Smith has fought a lot in Liverpool during his 11-year pro career, but unfortunately he’s not faced anyone really talented. They’ve mostly been domestic level fighters without much talent. It would be nice if Matchroom Boxing promoter Eddie Hearn could bring over someone like Erislandy Lara, Julian ‘J-Rock’ Williams, Kell Brook, Sergio Garcia or Jeff Horn, Magomed Kubanov, Erickson Lubin, Maciej Sulecki or Carlos Adames. Those are the type of fighters that Smith needs to be facing rather than being put in with the Eggington types. That’s doing Smith a great disservice for him to be brought back to the elementary stages of his career just because he lost a competitive fight against Munguia in his last outing.

“I feel I have a lot to prove to people,” Smith said. “I feel like I can still become a world champion. So I’m looking to make a big statement. I’ve got to do a proper job on Sam and a proper job. This is a new lease of life for me and exactly what I needed at this stage of my career,” Smith said.

Smith doesn’t seem to mind too much that he’s being put in with a guy that is well below him. Beating Eggington won’t mean much if Smith isn’t able to move forward with his career and prove that he can cut it against the best in the 154 lb division. Smith has stepped up twice during his career against good opposition and he’s been found wanting. Smith can fight 100 Eggington types and preach about how he has a “new lease on life”, but if he can’t cut the mustard against the elite level fighters, then it’s pointless. Munguia isn’t really elite, and Smith still lost to him. Smith isn’t getting younger, so he can’t afford to let Matchroom put him in with too many Eggington type opponents if he wants to get another title shot before he ages out.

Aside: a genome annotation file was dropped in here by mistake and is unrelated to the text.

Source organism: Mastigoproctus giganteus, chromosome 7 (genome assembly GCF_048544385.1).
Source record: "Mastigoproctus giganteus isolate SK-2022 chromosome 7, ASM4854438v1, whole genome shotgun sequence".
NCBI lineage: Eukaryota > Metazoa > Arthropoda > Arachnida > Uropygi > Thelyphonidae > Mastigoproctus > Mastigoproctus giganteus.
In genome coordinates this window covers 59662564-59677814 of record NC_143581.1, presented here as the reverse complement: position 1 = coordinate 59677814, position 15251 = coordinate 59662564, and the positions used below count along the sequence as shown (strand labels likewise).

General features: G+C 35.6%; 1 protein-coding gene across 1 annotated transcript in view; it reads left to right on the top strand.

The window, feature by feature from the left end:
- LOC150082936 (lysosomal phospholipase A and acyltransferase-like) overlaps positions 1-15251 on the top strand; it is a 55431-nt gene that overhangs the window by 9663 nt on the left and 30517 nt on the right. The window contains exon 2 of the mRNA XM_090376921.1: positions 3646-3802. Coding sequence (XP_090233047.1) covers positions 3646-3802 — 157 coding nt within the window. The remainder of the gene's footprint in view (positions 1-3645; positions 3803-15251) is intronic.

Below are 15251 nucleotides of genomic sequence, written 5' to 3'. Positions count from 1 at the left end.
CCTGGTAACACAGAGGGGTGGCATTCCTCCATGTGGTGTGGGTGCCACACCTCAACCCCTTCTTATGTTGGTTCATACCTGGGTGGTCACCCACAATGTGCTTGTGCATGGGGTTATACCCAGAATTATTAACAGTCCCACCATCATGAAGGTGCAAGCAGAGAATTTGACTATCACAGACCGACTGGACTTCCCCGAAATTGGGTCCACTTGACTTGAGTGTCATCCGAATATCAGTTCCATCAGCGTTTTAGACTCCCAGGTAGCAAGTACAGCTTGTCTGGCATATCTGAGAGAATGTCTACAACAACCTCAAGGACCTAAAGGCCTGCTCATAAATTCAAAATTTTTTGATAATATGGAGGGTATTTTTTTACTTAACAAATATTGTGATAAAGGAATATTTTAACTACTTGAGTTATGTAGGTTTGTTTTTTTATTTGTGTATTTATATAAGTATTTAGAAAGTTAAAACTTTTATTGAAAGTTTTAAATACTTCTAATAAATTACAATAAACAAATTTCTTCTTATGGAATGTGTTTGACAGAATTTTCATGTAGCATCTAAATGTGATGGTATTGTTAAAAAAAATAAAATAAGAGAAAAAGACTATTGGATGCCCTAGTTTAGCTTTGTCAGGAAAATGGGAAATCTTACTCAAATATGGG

Following a loss to Bradley Skeete in 2016, Eggington’s career was looking good with him winning four consecutive fights that included huge victories over Paulie Malignaggi and Frankie Gavin. Things fell apart in October 2017 with Eggington losing to Mohamed Mimoune by a 12 round split decision. After winning two fights against soft opposition, Eggington was destroyed in two rounds by Hassan Mwakinyo last September. That defeat was a crushing blow for Eggington’s career. Before that loss, Eggington was a ranked fringe contender at junior middleweight. But the bottom has fallen out of Eggington’s career, and he’s now looking to pick up the broken pieces so he can try and his way back to where he was before.

Smith and Eggington will be battling it out in a 12 round contest in the main event on DAZN. The undercard has some interesting fights involving former British/Commonwealth heavyweight champion David Price (23-6, 19 KOs) facing Kash Ali (15-0, 7 KOs) in a 10 round make or break fight for the 35-year-old Price. Despite a number of bad losses for Price, he’s not ready hang up his gloves. He still believes he’s capable of getting that one big fight that will make it worthwhile. If Price were matched well enough for him to get a top five ranking at heavyweight, he probably could get a title shot against IBF/WBA/WBO heavyweight champion Anthony Joshua. But Price’s management has done him no favors whatsoever in putting him in with the likes of Sergey Kuzmin and Alexander Povetkin in back to back fights in 2018. You can argue that it was a crime to have Price fight either of those guys, but especially back to back.

If you’re trying to build someone up to get him some life-changing money in a world title shot against Joshua, it’s not a good idea to have Price fighting those guys. Price is still capable of being brought along for a title shot, but it’s going to require a lot of good match-making for the next two to three years for him to get a high enough ranking to get a title shot. With the way that Price has been matched, he’ll likely be thrown into a fight with someone too powerful, and he’ll wind up getting knocked out again. Kash Ali is the perfect type of opponent for Price to shine against, and to build confidence. Price needs these type of fighters to work his conditioning, and to build up some badly needed confidence. Price has had too many hard fights in the last seven years against the likes of Christian Hammer, Povetkin, Kuzmin, Tony Thompson and Erkan Teper.